Academic journal article The Journal of Southern History
Delta Sugar: Louisiana's Vanishing Plantation Landscape
Delta Sugar: Louisiana's Vanishing Plantation Landscape. By John B. Rehder. Creating the North American Landscape. (Baltimore, Md., and London: Johns Hopkins University Press, c. 1999. Pp. xvi, 355. $45.00, ISBN 0-8018-6131-4.)
South Louisiana's sugar industry has produced a distinctive cultural landscape. Cultural geographer John Rehder first examined the landscape traits of this region's plantations in the late 1960s. He now chronicles the demise of that landscape in Delta Sugar, arguing that the emergence in the 1970s of a multiplantation corporate model was the key factor in the displacement of traditional patterns of plantation management and settlement.
Employing a "culturogeographic perspective" (p. xii), Rehder examines the influence of the delta environment, Caribbean precedents, and ethnicity on the development of a Louisiana sugar plantation landscape defined by sugar factories and fields, levees and ditches, and outbuildings and agricultural implements. The trappings of a rural farm community--stores, churches, and houses for the free and unfree--were also present. Using six ethnically and morphologically diverse plantations, Rehder probes the waning of each over the past quarter-century. Decline is measured by the degree to which traditional plantation management has been supplanted by multiplantation corporate forms, and the extent to which characteristic plantation buildings have been replaced by a "bulldozed, sanitized landscape" (p. xiii). One exception to this pattern of instability has been the model of the small plantations/ cooperative sugar mill.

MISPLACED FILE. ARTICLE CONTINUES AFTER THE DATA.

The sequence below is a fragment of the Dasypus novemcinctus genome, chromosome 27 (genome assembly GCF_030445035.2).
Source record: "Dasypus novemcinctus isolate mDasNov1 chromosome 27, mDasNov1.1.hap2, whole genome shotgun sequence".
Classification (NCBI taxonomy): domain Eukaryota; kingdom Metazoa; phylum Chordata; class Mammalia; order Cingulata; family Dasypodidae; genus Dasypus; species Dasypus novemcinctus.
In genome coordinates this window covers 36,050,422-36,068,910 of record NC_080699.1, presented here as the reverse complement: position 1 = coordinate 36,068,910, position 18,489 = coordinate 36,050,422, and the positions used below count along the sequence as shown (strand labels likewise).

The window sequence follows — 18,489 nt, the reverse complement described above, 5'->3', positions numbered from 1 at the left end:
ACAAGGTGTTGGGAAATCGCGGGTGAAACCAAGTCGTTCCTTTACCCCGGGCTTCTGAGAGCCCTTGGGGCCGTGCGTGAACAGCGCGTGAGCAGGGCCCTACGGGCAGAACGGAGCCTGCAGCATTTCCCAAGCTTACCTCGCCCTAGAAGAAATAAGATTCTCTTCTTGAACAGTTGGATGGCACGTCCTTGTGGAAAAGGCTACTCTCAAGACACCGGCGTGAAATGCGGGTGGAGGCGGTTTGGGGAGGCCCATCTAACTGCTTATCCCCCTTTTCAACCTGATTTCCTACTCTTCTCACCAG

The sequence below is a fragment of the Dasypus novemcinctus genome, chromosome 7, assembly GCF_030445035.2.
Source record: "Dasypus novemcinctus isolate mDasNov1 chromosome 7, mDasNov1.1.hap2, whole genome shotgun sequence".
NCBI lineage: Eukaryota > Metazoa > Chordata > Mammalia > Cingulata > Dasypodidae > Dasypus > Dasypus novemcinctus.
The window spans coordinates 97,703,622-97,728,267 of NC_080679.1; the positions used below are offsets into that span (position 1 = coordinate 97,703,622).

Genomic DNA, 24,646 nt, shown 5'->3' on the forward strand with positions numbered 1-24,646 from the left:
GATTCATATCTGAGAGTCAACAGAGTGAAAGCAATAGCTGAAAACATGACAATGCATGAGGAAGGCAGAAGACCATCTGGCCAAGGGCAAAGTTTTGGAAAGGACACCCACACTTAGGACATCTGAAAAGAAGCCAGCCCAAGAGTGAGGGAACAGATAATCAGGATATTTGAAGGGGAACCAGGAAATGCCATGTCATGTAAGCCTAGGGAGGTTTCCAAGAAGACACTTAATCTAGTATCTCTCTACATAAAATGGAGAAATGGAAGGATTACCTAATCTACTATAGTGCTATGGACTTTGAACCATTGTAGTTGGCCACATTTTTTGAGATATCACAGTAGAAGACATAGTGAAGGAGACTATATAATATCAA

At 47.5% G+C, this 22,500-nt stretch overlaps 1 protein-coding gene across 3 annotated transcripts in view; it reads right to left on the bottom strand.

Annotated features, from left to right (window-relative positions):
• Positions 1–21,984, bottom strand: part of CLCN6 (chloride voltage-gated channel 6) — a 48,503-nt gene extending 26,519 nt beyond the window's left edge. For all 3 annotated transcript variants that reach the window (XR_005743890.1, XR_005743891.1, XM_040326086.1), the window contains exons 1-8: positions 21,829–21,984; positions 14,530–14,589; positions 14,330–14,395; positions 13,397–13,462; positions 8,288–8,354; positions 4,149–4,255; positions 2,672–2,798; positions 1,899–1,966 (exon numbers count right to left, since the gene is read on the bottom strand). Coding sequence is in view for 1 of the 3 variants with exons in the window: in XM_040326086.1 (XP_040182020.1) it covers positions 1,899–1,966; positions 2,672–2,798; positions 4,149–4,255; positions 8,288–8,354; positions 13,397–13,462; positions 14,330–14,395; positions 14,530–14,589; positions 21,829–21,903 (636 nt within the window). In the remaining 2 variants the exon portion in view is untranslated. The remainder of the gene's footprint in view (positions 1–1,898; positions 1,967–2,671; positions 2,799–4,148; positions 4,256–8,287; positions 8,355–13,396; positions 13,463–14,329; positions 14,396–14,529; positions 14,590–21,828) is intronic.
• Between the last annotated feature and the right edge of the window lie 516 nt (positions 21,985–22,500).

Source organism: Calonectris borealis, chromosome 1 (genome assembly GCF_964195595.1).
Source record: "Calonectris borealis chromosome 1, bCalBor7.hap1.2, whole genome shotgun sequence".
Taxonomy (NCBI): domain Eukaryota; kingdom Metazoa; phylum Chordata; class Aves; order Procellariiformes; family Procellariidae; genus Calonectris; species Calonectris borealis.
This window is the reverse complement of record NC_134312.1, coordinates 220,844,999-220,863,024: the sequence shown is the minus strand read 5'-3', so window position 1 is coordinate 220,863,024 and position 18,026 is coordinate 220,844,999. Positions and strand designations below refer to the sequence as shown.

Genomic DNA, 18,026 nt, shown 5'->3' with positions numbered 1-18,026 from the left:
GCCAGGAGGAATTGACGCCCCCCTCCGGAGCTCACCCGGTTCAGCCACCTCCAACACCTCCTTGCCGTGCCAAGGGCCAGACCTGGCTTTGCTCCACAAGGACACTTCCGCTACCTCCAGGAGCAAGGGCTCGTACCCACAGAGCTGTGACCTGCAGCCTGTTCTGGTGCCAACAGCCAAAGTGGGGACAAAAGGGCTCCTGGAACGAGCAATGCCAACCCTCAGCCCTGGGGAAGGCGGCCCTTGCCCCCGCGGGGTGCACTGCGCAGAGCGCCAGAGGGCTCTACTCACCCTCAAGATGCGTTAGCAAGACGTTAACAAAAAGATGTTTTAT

There are substantial strengths to this mix of history, settlement geography, and material culture. Rehder's description of space--of floor plans, field dimensions, and roads and canals--is sure-handed and clear. He includes a deft delineation of the differences between French Creole and Anglo-American plantation mansions, and the supporting photographs and drawings are excellent. There is also a fine overview of cane growing and processing over two centuries that is readily understandable by a person unfamiliar with the technology. Changing sugar processing technology, such as ongoing mill modernization and the invention of the cane harvester, led to progressively larger scales of operation and reduced the need for a large, quarters-based labor force. …